• Christies auction house James Christie logo

    Sale 2028

    Japanese & Korean Art

    18 September 2008, New York, Rockefeller Plaza

  • Lot 208

    Kuwagata Keisai (1764-1824)

    Panoramic view of Edo

    Price Realised  


    Kuwagata Keisai (1764-1824)
    Panoramic view of Edo
    Signed Edo Keisai Kuwagata Shoshin zu, sealed Shoshin
    Ink, color and gold on silk: framed and glazed
    26 x 49½in. (66 x 125.7cm.)
    Seal of Rinji zenkoku homotsu torishirabekyoku in (seal of the temporary national treasure research bureau) lower right

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    From a high vantage point with a dramatic bird's-eye view, we gaze down on the city of Edo as it looked around 1800. Mount Fuji, Edo Castle (home of the shogun) and Ohashi, the largest of the great wooden bridges spanning the Sumida River, are placed on the center axis. The view is at once a dawn landscape and a map.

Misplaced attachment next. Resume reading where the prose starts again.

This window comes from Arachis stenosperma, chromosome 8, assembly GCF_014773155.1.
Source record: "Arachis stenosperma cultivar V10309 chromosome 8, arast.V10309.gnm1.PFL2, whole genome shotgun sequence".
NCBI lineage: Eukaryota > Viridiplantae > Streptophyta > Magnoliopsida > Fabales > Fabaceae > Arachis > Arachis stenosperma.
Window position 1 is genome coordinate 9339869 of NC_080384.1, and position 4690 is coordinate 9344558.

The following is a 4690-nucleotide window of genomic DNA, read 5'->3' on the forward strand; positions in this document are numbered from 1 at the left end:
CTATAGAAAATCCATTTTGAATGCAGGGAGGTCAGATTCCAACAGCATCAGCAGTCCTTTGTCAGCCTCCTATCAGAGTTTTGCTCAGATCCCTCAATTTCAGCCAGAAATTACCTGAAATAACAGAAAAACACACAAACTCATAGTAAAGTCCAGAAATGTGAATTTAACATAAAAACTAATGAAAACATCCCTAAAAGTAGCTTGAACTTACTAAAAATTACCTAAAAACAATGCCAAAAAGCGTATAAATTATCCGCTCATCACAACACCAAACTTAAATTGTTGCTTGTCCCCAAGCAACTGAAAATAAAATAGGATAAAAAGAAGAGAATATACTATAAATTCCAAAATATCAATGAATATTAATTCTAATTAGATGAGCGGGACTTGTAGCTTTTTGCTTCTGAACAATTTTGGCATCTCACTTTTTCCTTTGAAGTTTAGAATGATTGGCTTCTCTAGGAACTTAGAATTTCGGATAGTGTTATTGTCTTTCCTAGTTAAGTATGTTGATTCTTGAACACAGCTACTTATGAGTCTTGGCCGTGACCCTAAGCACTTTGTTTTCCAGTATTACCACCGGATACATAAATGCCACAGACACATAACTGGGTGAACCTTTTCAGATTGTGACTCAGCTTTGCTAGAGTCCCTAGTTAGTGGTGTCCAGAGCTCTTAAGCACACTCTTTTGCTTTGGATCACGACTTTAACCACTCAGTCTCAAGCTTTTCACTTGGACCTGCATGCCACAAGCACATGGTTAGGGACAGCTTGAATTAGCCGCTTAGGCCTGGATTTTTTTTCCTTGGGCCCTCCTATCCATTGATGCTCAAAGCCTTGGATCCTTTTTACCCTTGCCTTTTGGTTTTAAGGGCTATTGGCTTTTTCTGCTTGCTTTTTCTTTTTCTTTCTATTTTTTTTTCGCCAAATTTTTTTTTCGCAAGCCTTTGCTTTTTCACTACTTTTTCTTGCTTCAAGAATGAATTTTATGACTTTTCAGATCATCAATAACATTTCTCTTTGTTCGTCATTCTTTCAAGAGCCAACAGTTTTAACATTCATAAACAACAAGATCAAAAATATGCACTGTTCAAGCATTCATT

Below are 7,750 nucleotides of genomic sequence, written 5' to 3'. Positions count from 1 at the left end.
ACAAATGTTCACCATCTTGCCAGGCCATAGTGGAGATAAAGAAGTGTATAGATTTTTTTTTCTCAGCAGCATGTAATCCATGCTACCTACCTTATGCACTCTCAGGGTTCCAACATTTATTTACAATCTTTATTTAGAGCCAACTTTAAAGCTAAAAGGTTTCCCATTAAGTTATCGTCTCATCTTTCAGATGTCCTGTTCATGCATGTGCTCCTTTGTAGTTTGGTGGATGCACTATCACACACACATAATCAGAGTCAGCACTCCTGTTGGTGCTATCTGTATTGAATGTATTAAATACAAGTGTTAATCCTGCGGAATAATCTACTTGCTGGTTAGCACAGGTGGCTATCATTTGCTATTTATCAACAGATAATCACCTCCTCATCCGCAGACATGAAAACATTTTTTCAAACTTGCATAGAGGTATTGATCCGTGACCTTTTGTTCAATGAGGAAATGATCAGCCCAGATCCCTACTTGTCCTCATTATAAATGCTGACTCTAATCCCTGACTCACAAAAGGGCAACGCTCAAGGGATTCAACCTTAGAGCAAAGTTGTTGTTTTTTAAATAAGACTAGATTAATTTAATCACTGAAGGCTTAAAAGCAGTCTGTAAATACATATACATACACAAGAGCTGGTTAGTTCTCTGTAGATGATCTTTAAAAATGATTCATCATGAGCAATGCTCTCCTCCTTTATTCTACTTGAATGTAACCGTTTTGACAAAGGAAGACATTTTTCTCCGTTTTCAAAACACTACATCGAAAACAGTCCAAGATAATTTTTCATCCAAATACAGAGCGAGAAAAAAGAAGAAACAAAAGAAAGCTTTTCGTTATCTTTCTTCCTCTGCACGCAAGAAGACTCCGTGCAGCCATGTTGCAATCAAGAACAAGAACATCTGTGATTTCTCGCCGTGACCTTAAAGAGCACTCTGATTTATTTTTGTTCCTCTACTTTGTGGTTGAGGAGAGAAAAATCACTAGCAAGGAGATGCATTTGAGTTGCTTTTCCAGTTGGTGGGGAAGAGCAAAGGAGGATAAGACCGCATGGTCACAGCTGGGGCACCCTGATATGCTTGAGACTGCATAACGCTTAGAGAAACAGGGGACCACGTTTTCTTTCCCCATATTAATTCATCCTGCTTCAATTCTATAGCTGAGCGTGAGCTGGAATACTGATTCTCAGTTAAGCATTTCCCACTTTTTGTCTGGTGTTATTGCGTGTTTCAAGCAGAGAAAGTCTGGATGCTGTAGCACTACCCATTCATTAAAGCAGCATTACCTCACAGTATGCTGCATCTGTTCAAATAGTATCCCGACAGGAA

Keisai, the son of a tatami-maker, began his career as a print designer and book illustrator using the name Kitao Masayoshi. In his early thirties, he was apponted official painter to a daimyo in western Japan and took the surname Kuwagata in 1797. He was drawn to topographical depictions with a strong sense of expansive, Western-style spatial recession. Around 1803, Keisai designed a print of almost the same novel view as that in the painting shown here. The print is signed "Edo Kuwagata Shoshin" and titled "A Picture of the Famous Places of Edo." Henry Smith has suggested that Keisai may have come by his panorama through the earlier Western-style optique views by the Kyoto artist Maruyama Okyo (see Henry D. Smith II, "World Without Walls: Kuwagata Keisai's Panoramic Vision of Japan," in Japan and the World, eds., Gail Lee Bernstein and Haruhiro Fukui [Oxford: Macmillan Press in association with St. Antony's College, University of Oxford, 1988], 13). Keisai recreated the vista in a painting on sliding doors dated 1809 in Tsuyama Castle.